• Hi Trudy! That is so hard when records are burned. That happened with the courthouse in the county here in Oklahoma where my mom was born. My grandmother’s sister had to go with my mom and sign an affidavit that she knew my mom from the time she was born and get her records re-made so she could have a legal birth certificate, etc. It’s tough when records burn and they have to be recreated. Because many times, that isn’t completed or even attempted! I wish you luck in your genealogy search! It has been so relaxing and enlightening for me.

  12. I did not do it, but my ex-mother-in-law did for my oldest daughter’s 16th birthday which 33 years ago. On my mother’s side her grandmother was named Cinderella. Either she or her parents left the Quaker faith which went back generations. Also on her other side her great grandfather came from England when he was 7. On my father’s family an ancestor married the daughter of a slave owner which makes me wonder about the relationship between father and daughter because my ancestor moved to Nova Scotia shortly after marriage. They eventually ended up in Michigan. It is indeed fascinating to study ancestry.

    • What a great birthday gift for your daughter! And what a cool name–CINDERELLA! I love that! And that is very interesting about the daughter of a slave owner and your ancestor — but you know, back then, that was probably the case in many instances. I love finding out the things we learn when we go back in time to study those who came before us, don’t you?

  13. When I was in 6th grade, we had to write a family history and create a family tree in Social Studies.

    I wrote to my great-aunt Edith, because she had my maternal family history going back to Germany. My aunt Lillian had done some research on our paternal side. In addition, our dentists’ uncle had helped a Navy Admiral with research on our surname. We shared the same surname, but we weren’t related. We were able to trace the surname back to Germany, and relatives.

    My mom’s family came for religious freedom and my father’s family came because they were younger sons.

    About a decade ago, someone went through the papers aunt Edith had had, and they found love letters written between my great-grandparents and a whole lot of photos. I took pictures of the photos and created a CD-rom for my mom. She made photocopies of the letters and some extra written history.

    My dad has been going to historical society meetings in his hometown, connected with a distant cousin, and has found some additional information. Over the summer, I read information about my great-great-great grandfather’s widow’s fight to get benefits and pension from the government for his service in the Civil War. These documents changed some facts we had previously known. We always knew he had been killed by rebel bushwackers, but these papers show he died in a different county, that he had enlisted, and his death was as a soldier. While it gave a lot of information, it also left a lot of questions. She ultimately won.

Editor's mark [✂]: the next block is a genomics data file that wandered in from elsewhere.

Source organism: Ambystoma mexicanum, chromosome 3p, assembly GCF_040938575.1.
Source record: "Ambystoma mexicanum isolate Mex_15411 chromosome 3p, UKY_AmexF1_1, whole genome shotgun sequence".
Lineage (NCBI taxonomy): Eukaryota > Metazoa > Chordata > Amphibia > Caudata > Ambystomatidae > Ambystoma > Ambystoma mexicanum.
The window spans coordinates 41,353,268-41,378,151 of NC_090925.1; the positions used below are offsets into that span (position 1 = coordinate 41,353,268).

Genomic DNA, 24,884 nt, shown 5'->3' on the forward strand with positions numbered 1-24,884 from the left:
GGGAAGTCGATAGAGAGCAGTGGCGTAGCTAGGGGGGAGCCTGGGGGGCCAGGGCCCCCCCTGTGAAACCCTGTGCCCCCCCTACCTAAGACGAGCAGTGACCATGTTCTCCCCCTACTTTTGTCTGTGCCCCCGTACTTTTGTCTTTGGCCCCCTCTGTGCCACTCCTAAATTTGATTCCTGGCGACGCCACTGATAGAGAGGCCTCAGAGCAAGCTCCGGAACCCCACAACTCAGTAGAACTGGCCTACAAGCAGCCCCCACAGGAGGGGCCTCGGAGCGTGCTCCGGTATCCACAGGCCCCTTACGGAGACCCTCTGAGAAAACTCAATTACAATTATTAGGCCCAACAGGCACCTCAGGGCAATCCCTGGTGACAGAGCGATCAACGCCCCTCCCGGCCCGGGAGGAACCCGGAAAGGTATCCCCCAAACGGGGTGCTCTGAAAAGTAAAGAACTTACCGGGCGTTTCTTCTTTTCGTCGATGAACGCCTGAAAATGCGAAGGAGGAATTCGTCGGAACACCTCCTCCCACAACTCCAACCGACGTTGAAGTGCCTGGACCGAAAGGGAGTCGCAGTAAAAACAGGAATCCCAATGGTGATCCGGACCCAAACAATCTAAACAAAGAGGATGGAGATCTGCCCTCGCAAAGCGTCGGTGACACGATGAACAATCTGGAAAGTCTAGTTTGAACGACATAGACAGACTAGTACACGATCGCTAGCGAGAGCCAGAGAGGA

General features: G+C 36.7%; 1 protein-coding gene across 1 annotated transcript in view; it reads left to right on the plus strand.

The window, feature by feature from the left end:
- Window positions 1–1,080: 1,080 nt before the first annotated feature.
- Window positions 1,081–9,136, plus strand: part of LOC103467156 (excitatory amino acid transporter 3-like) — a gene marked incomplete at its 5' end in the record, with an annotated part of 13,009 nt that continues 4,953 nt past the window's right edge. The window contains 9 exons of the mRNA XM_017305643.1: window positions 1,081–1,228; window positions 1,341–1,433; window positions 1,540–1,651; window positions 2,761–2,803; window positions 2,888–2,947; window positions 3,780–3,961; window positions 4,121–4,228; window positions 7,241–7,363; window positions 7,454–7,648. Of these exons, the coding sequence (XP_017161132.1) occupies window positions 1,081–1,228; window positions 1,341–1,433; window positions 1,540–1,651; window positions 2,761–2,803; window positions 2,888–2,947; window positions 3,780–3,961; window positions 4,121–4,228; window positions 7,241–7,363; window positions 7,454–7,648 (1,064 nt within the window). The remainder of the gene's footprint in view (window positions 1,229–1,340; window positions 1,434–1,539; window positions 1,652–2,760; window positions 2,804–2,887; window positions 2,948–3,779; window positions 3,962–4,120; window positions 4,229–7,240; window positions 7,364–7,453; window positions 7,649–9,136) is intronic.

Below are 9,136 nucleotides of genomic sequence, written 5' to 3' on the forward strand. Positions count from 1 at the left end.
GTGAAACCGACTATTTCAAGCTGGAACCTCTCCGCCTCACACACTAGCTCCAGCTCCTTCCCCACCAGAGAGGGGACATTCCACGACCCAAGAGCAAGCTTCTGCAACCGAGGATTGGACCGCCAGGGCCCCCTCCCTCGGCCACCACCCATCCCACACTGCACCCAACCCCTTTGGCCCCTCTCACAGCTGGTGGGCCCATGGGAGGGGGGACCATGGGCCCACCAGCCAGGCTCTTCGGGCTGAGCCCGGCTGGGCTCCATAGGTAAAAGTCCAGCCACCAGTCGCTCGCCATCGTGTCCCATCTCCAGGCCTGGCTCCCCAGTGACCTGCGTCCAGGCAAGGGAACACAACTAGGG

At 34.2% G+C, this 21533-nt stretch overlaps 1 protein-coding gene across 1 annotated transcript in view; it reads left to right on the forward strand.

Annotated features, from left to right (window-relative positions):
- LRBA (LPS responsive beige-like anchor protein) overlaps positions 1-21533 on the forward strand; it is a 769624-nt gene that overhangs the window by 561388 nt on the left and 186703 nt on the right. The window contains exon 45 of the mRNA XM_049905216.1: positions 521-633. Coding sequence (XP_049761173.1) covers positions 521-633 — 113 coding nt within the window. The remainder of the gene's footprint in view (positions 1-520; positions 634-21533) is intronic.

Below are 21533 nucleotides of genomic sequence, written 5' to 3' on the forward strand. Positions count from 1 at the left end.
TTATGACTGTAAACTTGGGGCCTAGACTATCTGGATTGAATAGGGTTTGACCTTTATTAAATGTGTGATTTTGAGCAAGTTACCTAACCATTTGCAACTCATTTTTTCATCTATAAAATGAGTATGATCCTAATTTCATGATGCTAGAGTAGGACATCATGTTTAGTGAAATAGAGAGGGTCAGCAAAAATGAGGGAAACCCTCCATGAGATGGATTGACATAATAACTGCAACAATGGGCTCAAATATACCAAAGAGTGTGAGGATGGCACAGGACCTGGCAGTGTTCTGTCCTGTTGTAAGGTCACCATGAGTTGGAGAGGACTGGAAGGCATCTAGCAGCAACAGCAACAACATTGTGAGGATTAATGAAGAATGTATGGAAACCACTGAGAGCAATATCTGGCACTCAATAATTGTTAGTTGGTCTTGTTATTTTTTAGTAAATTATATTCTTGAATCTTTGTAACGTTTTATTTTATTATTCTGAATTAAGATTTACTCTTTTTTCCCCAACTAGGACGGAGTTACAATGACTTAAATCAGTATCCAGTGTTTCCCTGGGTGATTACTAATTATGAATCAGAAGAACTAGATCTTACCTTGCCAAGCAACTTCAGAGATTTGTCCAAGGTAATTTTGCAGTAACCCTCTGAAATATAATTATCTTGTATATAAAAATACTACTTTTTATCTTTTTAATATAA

My MIL has done a lot of research on Ancestry, but she won’t share it. No idea why.

    My husband’s cousin asked me for some info, and I gave her some copies of emails I had saved many years ago. They were conversations between her grandfather (husband’s grandfather) and his cousins.

    • While my ancestry is strongly German, there’s a lot of Scots-Irish on my paternal side, which is not uncommon for East Tennessee and Western North Carolina Appalachia.

    • Denise, it sounds like you have a wealth of information! Thank goodness for our relatives like Aunt Edith, right? In our family it was my mom, but then my Aunt Marilyn (Mom’s younger sister) took over on the computer sites since Mom didn’t know what she was doing with that and got so much more supportive information to go with what Mom had always told us and the relationships she was familiar with.

      I’m so sorry your MIL won’t share what she knows with you. That’s very sad. And you know, the whole thing is, if there is a secret, it’s there for anyone to discover.

      So glad you shared with your husband’s cousin. The more who know about family/genealogy, the better–because everyone can work together, and it’s just so much fun to share with others. I found some love letters between my parents. They are in the attic. I have not read them through and through, but will be sure to keep them safe and sound for the future. I’ve so enjoyed reading letters from my ancestors, just their everyday lives and the things they talk about are fascinating to me.

      Best of luck with your genealogy search. I’m going to delve deeper when the winter months are upon us. It really lightens my spirits to do that kind of research.

  14. I have not done it personally, but on the O’Donnell side of the family, my dad’s cousin did our family tree, going back to sometime in the early 1600’s. On my mom’s side the Campbells, I have a niece and nephew that have been doing this side of the family, along with my grandmother, who was Hopper. It has been interesting what they have found. But I always say when you start to open cupboard doors that have been shut for a reason, the skeletons start to fall out…